True number one centers don’t just drop out of the Canadian wilderness. Or in the case of the Kings’ Anze Kopitar, the rolling hills of Jesenice, Slovenia.Selected #11 overall in the 2005 entry draft, Kopitar was rated the top European skater by the NHL Central Scouting Bureau. It was a very good draft class, headlined by Sidney Crosby, Bobby Ryan, Jack Johnson, and of course Anze Kopitar. The Kings took a minor gamble by selecting him, as no Slovenian player had previously been chosen that high. In fact, only five have ever been drafted by an NHL team, with just two (Kopitar and Jan Muršak) ever playing in the league.
The gamble paid off. Still just 27 years old, Kopitar has been in the NHL for eight full seasons, registering 207 goals and 349 assists in 623 regular season games. He also has 60 points in 70 playoff games, with two Cups to show for his efforts.
In 2008, he signed a seven-year contract extension with a cap hit of $6.8 million. That contract expires at the end of the 2015-16 season.
He’s got it all: size (6’3″, 224 pounds), skating speed, soft hands, hockey sense, terrific vision and a pinpoint wrist shot. He’s extremely creative on the shootout, as evidenced by the following clip:
Anze Kopitar is a nearly point-per-game center and by all measures, a solid top-line center. As mentioned above, his contract is coming due at the end of next season. There’s virtually no question the Kings and he will work out a new deal by then, one which could exceed $10 million per year. It begs the question: is he a $10 million a year player?
With #1 centers, the standards are high
It’s easy to focus solely on statistics, and easier still to take intangibles for granted. After all, Kopitar is a dedicated two-way player, and thus more valuable than a simple point producer.
That being said, Kopitar finished ninth amongst centermen in total points last year with 70. He was seventh in goals scored (29) and 13th in assists (41), as well as third in +/- (+34). Among all skaters, he was within the top 26 in every major offensive category. From an advanced stats perspective, his ranking falls back a bit. His his iFenwick of 183 was 83rd in the league and his iCorsi of 234 was 107th overall.
Nevertheless, taken as a whole, his overall production is in the upper-tier of NHL centers. Does that equate to a $10 million per year salary?
How does Kopitar compare to other centers?
Let’s look at three potential examples.Jonathan Toews recently signed a huge eight year, $84 million deal that will likely keep him in Chicago for the remainder of his career. In 506 career games, he’s put up 459 points, including 205 goals. Like Kopitar, he has two Stanley Cup championships.
Claude Giroux inked an eight-year, $66.2 million ($8.275 million cap hit) contract extension in July, 2013. He’s put up 403 points in 436 games, and although he hasn’t won anything yet, already has seasons of 76, 93 and 86 points under his belt. His 2013-14 iFenwick was 188 and his iCorsi was 264, slightly ahead of Kopitar’s numbers.
Ryan Getzlaf signed an eight-year pact with the Anaheim Ducks in March, 2013 for a total of $66 million, or $8.25 million per year. More physical of a player than the others, Getzlaf has 627 points in 655 career games. His advanced stats numbers are somewhat lower than Kopitar’s.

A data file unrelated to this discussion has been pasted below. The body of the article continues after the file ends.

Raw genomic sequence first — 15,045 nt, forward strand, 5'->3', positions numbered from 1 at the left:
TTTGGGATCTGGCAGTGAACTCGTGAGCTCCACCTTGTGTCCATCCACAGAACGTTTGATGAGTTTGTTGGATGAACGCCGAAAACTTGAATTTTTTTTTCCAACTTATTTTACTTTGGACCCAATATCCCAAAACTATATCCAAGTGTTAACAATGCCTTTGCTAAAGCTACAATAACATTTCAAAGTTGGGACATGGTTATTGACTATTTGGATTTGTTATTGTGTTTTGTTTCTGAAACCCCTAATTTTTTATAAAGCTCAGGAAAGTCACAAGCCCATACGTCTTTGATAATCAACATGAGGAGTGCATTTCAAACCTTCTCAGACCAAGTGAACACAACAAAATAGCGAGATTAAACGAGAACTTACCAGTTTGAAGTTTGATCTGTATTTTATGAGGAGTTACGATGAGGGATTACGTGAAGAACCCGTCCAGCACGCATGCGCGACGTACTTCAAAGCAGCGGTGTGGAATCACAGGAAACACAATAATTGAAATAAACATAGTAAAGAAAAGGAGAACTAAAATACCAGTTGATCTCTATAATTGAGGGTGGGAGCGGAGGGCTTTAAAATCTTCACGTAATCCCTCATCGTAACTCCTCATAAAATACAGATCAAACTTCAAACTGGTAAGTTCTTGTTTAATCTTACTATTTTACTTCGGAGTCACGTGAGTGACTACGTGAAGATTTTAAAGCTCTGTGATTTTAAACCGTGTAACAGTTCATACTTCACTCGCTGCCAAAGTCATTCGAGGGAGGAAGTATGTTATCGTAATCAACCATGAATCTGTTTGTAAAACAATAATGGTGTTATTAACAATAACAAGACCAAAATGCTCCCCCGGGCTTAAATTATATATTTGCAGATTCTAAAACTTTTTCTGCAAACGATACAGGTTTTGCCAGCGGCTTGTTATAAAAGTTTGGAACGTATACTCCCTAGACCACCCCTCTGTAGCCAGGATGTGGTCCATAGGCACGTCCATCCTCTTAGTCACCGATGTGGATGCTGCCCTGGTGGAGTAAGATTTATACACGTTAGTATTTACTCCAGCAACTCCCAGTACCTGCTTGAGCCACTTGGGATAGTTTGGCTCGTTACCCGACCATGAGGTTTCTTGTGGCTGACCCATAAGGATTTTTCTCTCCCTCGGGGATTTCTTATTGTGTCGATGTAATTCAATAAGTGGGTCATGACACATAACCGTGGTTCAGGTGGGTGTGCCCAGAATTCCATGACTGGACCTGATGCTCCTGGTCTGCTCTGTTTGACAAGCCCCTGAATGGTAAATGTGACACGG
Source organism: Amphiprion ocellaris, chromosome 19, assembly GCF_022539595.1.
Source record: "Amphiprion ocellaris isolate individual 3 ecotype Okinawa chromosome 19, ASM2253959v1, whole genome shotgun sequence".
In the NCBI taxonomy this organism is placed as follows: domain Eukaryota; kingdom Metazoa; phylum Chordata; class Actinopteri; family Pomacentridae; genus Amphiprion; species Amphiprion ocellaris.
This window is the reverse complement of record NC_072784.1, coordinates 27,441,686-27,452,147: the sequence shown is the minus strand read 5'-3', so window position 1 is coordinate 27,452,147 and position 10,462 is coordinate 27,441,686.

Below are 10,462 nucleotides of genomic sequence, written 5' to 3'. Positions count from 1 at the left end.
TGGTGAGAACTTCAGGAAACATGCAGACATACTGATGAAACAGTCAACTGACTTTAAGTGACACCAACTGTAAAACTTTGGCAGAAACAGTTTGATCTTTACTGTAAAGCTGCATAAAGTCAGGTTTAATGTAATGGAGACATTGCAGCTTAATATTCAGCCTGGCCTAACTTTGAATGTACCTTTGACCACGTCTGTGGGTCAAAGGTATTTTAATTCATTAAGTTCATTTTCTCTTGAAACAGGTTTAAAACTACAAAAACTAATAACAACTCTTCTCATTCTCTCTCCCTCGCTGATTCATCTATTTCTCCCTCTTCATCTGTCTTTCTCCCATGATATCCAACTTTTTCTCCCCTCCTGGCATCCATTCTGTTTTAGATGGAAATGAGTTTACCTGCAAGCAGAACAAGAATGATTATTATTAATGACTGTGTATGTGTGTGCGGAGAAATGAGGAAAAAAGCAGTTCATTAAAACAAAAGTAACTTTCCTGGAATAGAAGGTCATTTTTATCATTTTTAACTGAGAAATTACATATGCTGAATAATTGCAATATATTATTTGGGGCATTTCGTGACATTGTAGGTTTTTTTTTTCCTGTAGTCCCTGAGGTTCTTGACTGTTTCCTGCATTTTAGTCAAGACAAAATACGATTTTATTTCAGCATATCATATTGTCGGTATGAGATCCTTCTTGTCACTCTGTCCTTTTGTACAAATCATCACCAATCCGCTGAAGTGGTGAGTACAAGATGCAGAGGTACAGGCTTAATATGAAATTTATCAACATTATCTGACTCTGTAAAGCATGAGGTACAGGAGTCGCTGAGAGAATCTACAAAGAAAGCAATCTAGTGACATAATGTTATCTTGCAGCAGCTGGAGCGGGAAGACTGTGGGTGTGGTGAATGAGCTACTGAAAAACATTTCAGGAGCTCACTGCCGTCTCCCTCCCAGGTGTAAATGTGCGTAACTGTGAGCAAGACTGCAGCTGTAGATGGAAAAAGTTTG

Kopitar is great, but he’s not a $10 million center
As compared to the other centers, Kopitar isn’t a $10 million player. Not yet, anyway.
He has averaged .89 points per game over his career, lower than Towes (.91), Giroux (.92) and Getzlaf (.96). His defensive skills are outstanding, but Toews’ are (arguably) superior, even though both were Selke finalists last season. Overall, Kopitar gets high marks in almost every category, but doesn’t quite rise to the level of elite.
Kings fans have expressed frustration with one aspect of Kopitar’s game, the one thing that separates him from the very best centers in the game: consistency:
In 2013-14, Kopitar had two periods of ten straight games (October 3rd to October 21st and January 2nd to January 31st) where he was unable to score a goal. In 2012-13, he did not light the lamp in the final 16 games of the year, and in 20111-12, he had stretches of 17 and nine games without a goal. As good as he is, he has a documented history of going through long dry spells, and not just in goals scored. At times, he’s all but invisible out there on the ice.
Jonathan Toews’ worst streak last year was eight games. Getzlaf’s longest dry spell was also eight games. Giroux started poorly (no goals in his first 15 games), but came on strong after that. Point being, Kopitar’s goal-less streaks were more pronounced than the others, and that is what keeps him from being considered ‘elite’.
How Anze Kopitar could help himself and the Kings
If Anze Kopitar could find that one extra gear and became more consistent, he would likely rise to the level of elite and therefore deserve a top-tier $10 million contract. What would it take?
I addressed the subject a little over nine months ago in this post. Simply put, too often he just doesn’t shoot the puck enough. He’s got a great shot, and God knows the Kings could use his scoring touch early and often in games. Yet, for reasons unknown, he can be reticent to fire it on net. Joe Thornton knows the feeling.
It’s not too late. Kopitar is still in the early part of his prime, with plenty of years of hockey left in him. It’s a simple thing, really — if Sidney Crosby can put 259 shots on net, Kopitar can, too. Or at least something greater than his downward-trending 200 from last season.
What do you think? Is Kopitar too unselfish, or is there something else he needs to do to become an elite NHL center? Give your opinions below, or message me @McLaughlinWalt.